Martian Thunderbird
NASA/JPL/University of Arizona
Martian Thunderbird
ESP_033297_1745  Science Theme: Impact Processes
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This non-circular pit is due to a low angle impact from an asteroid or comet. The raised plateau west of the crater was where most of the impact debris landed.

This debris protected the material underneath, but else where this material was slowly removed by the wind and the debris-covered area was left behind as this high-standing and interestingly-shaped plateau.

(Note: the wallpaper images have been rotated 90 degrees counterclockwise for better effect).

Written by: HiRISE Science Team (audio by Tre Gibbs)   (30 October 2013)

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Acquisition date
03 September 2013

Local Mars time:
14:34

Latitude (centered)
-5.278°

Longitude (East)
28.264°

Range to target site
267.4 km (167.1 miles)

Original image scale range
53.5 cm/pixel (with 2 x 2 binning) so objects ~161 cm across are resolved

Map projected scale
50 cm/pixel and North is up

Map projection
Equirectangular

Emission angle:
9.3°

Phase angle:
32.1°

Solar incidence angle
40°, with the Sun about 50° above the horizon

Solar longitude
16.3°, Northern Spring

North azimuth:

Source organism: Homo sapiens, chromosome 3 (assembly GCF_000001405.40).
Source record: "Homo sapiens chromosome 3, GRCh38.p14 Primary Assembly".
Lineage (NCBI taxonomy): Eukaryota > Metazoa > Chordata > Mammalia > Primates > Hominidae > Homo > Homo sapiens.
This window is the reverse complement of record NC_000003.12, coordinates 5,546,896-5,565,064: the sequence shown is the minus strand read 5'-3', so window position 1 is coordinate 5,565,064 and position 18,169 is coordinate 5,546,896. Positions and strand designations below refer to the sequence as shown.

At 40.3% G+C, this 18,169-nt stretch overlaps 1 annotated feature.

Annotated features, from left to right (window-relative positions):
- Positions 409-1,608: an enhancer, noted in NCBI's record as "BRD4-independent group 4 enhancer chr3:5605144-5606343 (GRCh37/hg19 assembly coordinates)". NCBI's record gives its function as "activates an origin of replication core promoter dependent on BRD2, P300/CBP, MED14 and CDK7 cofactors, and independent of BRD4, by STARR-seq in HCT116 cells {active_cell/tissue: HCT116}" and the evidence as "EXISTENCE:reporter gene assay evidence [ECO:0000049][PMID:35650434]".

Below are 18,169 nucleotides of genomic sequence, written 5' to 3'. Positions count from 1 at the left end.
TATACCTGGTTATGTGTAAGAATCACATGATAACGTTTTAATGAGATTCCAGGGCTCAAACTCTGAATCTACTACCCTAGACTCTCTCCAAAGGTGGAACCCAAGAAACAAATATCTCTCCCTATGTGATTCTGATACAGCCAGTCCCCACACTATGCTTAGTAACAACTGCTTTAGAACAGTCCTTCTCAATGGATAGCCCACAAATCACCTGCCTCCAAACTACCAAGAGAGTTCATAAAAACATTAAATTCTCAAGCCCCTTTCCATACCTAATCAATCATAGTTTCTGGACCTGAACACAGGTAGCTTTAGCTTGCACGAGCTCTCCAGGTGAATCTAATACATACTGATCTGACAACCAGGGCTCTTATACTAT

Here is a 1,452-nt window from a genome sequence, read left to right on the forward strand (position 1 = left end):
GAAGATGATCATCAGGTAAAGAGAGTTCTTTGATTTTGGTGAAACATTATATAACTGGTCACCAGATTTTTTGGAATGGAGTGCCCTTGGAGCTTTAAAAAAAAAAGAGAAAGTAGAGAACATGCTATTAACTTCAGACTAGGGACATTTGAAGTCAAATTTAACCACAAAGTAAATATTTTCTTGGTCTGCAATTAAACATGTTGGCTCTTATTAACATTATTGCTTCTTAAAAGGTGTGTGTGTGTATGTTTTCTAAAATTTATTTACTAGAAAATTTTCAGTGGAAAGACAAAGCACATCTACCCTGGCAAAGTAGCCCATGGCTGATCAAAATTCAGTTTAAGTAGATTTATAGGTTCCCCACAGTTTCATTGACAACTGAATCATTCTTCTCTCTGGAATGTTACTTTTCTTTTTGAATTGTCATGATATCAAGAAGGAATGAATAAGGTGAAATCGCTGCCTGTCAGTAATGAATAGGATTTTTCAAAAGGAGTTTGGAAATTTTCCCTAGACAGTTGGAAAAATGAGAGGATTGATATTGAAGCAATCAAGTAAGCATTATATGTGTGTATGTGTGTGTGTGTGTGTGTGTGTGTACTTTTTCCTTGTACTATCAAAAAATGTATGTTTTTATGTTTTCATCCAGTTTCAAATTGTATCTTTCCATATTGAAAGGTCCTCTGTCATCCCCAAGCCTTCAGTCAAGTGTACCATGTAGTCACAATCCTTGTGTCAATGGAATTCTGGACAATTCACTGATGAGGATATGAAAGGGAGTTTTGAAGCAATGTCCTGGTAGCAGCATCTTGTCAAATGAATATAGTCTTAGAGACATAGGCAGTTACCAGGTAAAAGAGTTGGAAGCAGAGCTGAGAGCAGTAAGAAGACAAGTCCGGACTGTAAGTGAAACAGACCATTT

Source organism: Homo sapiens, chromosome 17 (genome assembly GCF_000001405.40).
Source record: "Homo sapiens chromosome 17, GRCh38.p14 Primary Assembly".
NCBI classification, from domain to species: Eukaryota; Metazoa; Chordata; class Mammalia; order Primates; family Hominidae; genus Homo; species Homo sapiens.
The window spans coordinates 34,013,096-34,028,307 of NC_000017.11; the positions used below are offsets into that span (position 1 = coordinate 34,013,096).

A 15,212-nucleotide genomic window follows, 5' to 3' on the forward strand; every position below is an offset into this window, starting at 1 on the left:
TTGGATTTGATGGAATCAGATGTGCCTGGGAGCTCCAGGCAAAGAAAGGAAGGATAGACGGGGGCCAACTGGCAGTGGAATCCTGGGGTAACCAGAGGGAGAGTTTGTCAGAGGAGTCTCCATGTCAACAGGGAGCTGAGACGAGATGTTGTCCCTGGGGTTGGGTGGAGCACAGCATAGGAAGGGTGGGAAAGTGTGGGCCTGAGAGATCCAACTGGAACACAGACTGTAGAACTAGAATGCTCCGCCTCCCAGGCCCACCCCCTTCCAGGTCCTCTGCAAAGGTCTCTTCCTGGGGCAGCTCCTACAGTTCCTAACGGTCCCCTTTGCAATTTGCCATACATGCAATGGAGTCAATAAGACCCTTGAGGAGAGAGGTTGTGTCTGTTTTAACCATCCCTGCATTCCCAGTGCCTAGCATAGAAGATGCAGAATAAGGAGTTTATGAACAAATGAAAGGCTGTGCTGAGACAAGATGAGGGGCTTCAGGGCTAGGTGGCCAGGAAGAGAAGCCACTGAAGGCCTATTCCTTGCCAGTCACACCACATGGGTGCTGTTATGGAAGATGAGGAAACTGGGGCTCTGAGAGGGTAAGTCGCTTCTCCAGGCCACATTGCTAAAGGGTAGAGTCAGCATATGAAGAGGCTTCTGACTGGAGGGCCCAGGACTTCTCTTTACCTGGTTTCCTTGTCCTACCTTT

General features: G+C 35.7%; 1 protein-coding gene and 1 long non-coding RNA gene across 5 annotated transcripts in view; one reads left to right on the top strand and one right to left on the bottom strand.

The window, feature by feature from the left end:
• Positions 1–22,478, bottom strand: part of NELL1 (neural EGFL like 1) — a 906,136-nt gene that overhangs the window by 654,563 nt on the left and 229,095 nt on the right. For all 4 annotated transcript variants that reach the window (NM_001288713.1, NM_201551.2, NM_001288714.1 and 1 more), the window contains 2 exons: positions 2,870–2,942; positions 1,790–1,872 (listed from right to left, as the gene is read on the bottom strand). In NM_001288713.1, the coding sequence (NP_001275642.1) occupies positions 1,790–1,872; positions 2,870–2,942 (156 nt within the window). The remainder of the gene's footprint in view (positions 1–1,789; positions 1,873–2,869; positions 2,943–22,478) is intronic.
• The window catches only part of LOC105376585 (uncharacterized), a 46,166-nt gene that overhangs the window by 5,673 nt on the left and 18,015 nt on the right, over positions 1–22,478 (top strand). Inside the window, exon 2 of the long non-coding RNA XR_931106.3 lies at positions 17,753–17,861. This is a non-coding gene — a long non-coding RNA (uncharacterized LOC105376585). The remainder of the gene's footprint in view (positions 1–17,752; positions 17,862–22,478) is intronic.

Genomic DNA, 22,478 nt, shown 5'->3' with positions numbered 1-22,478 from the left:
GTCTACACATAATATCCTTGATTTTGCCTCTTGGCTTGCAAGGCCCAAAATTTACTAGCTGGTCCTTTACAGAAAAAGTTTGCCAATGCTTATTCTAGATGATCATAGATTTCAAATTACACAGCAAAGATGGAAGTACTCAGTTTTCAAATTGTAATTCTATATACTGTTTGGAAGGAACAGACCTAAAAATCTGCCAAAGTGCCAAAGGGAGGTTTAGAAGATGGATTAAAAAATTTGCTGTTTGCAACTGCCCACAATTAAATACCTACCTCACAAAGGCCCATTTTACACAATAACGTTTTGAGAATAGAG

97°

Sub-solar azimuth:
23.9°
JPEG
Black and white
map projected  non-map

IRB color
map projected  non-map

Merged IRB
map projected

Merged RGB
map projected

RGB color
non-map projected

JP2
Black and white
map-projected   (134MB)

IRB color
map-projected   (68MB)

JP2 EXTRAS
Black and white
map-projected  (50MB)
non-map           (84MB)

IRB color
map projected  (17MB)
non-map           (75MB)

Merged IRB
map projected  (146MB)

Merged RGB
map-projected  (137MB)

RGB color
non map           (71MB)
ADDITIONAL INFORMATION
B&W label
Color label
Merged IRB label
Merged RGB label
EDR products
HiView

NB
IRB: infrared-red-blue
RGB: red-green-blue
About color products (PDF)

Black & white is 5 km across; enhanced color about 1 km
For scale, use JPEG/JP2 black & white map-projected images



USAGE POLICY
All of the images produced by HiRISE and accessible on this site are within the public domain: there are no restrictions on their usage by anyone in the public, including news or science organizations. We do ask for a credit line where possible:
NASA/JPL/University of Arizona



Postscript
For information about NASA and agency programs on the Web, visit: http://www.nasa.gov. NASA's Jet Propulsion Laboratory, a division of the California Institute of Technology in Pasadena, Calif., manages the Mars Reconnaissance Orbiter for NASA's Science Mission Directorate, Washington. Lockheed Martin Space Systems is the prime contractor for the project and built the spacecraft. The HiRISE camera was built by Ball Aerospace and Technology Corporation and is operated by the University of Arizona. The image data were processed using the U.S. Geological Survey’s ISIS3 software.